In the 1860s Japan is in a turbulent period of transition as the Americans’ gunboat diplomacy forces the country to interact with a broader world. In a Tokyo brothel a grifter named Saheji (Frankie Sakai) overstays with no money, and is forced to work off his debt over the winter.
Sun in the Last Days of the Shogunate (released by Eureka’s Masters of Cinema label under its Japanese title Bakumatsu Taiyoden) is a 1957 comedy directed by Yuzo Kawashima. In its own country it has been regarded as an all-time classic for many decades. A 2009 survey in the prestigious film journal Kinema Junpo ranked it as Japan’s fourth-greatest film of all time, for example. Despite its local acclaim it has only recently become widely available to English-speaking audiences: better late than never.
This is a great movie comedy. While it does take a little while to build up steam, it is a beautifully performed farce with a nicely political edge, and a wonderful central performance by the stand-up comedian and actor Frankie Sakai.
In 1957 the Japanese government was preparing to enact legislation that would criminalise sex work, and bring to an end a long-running tradition of Japanese brothels. This film starts off explaining this fact, before jumping back a century to showcase such businesses in their cultural prime. From here the film’s political views get a little complicated. On the one hand there seems to be a real affection for them: the sense of community, of men sharing time in the bathhouse, the ritual of drinking with geisha, and so on. On the other hand Kawashima applies a careful focus on the film’s female characters as much as the men: they are seen working off family debts through sex work, getting sold into slavery by their gambling-addicted fathers, and constantly seeking a man entranced enough by them to marry them and rescue them from their lives. It is a delicate balancing act: presenting nostalgia while simultaneously poking holes in that nostalgia.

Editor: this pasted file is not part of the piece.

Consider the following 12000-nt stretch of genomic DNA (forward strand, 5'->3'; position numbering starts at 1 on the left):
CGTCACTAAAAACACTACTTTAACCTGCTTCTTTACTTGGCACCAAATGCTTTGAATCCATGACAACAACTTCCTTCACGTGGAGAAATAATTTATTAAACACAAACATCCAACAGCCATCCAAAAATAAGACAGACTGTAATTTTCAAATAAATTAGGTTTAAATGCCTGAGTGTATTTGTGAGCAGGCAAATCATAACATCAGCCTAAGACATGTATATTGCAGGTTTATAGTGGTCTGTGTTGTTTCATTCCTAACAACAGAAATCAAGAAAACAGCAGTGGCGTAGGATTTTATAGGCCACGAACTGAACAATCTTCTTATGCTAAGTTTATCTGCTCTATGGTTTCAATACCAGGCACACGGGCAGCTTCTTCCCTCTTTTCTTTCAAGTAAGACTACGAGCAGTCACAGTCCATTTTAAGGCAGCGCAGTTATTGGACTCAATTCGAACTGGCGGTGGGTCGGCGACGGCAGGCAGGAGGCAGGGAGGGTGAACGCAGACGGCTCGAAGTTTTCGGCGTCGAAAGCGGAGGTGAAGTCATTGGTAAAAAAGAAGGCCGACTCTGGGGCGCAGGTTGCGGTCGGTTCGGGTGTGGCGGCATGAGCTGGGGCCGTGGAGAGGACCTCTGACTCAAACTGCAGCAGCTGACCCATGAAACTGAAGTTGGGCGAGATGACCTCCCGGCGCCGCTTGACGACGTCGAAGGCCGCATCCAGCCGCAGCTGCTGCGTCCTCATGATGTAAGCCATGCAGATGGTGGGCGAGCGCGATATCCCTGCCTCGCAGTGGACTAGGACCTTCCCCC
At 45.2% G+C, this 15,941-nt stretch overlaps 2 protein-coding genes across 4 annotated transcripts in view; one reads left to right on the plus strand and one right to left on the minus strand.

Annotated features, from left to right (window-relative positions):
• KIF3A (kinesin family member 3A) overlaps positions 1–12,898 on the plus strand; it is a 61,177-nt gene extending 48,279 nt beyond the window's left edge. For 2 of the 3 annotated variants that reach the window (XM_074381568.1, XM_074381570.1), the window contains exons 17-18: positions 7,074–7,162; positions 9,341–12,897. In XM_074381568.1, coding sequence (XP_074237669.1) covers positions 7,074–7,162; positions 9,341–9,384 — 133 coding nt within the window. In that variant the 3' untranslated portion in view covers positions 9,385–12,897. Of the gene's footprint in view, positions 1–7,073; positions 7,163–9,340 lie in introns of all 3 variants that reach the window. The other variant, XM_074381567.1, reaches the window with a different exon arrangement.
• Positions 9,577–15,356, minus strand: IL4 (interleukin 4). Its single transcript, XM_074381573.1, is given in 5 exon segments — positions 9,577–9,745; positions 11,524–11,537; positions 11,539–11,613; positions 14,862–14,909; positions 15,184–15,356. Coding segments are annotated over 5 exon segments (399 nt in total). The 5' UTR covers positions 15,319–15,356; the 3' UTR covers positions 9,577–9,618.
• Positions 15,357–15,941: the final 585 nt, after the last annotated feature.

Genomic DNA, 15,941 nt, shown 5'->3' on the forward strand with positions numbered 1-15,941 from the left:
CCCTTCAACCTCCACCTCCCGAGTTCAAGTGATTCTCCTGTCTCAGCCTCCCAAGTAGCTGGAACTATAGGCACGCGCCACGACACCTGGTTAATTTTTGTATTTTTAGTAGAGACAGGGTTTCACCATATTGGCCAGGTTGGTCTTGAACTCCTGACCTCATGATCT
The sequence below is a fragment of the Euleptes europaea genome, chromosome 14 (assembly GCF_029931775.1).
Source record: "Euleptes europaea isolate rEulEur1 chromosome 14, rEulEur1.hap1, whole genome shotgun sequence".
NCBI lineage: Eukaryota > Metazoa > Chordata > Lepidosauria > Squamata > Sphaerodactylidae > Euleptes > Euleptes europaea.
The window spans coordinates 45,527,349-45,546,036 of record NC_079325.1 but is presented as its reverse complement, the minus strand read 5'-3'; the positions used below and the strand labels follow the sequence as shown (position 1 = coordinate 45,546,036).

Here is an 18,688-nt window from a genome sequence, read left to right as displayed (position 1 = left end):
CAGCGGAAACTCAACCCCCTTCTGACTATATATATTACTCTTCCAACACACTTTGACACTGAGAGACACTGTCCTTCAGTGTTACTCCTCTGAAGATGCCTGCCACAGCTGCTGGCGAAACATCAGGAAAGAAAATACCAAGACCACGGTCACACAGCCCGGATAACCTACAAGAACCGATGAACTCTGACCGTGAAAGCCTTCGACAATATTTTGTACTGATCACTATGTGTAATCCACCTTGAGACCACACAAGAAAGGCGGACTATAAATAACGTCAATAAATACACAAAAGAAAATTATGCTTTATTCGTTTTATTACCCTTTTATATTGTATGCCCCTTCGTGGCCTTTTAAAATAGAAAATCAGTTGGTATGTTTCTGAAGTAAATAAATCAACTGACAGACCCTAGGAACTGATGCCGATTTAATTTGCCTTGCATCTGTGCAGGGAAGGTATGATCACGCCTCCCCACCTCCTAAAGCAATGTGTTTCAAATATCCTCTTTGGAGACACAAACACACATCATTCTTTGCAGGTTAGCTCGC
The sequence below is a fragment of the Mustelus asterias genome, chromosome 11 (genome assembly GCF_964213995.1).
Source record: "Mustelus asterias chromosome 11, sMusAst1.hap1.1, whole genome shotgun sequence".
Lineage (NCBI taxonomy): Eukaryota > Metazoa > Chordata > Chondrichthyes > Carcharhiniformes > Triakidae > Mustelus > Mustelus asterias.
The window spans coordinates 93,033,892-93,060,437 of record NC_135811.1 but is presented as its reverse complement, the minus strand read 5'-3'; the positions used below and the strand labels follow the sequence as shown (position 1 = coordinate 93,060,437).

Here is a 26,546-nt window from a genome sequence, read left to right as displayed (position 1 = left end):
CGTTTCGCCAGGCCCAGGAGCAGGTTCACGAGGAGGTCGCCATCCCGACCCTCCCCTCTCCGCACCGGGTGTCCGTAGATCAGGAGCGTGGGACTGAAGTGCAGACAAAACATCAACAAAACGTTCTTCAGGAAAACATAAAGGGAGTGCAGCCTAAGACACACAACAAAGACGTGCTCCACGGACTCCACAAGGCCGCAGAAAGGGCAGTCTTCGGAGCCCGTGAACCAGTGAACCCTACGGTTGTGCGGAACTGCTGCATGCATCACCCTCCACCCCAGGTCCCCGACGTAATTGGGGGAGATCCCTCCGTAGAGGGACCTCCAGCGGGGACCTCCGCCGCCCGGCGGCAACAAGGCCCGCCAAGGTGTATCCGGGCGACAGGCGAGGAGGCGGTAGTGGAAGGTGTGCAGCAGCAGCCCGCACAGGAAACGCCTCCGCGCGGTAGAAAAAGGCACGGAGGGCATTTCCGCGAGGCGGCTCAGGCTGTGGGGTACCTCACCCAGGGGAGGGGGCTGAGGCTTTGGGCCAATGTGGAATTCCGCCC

Our route into the world of the brothel is via Saheji (Frankie Sakai). He arrives with friends and racks up a huge bill on booze and food. He tells his friends to sneak out in the middle of the night, and that he will pay. He then strings the brothel staff along for days, fobbing off demands for payment and continuing to use their services. When the time comes to finally pay the bill, he admits he is stone broke and is forced to work off his debt over the winter as an attendant.
The genius of all of this is that this enforced servitude is exactly what Saheji wants. He is broke, and it’s getting colder every night, and he is slowly recovering from tuberculosis. Working at the brothel means regular meals and a warm place to sleep. While there he performs every ruse and scam he can think of in order to make more money. By the end of winter not only he is still alive, well fed and returning to health, he’s actually made a profit on the deal.
Sakai is marvellous. His comic timing is perfect, and he has a real gift for drawing the best possible humour out of each situation and gag. While the film is ultimately an ensemble piece, his is the performance that draws it all together and pushes the movie from being a good film to being a great one.
The movie is, in many respects, the Japanese version of an English farce: characters misunderstanding one another, situations running out of control, and deceptions collapsing at the worst possible moment. Not only does it perfect that kind of humour, it manages to transcend it. At the end of winter, Saheji wakes up early, packs his things, and quietly leaves the building unseen. It is a startlingly gentle and heartfelt moment. He stops being a comic protagonist and suddenly feels like an actual person. This remarkable scene is to my mind the film’s crowning glory. The fourth-best Japanese film ever? I honestly could not say. What I can say is that Sun in the Last Days of the Shogunate is a great film: warm, funny, inventive and wonderful.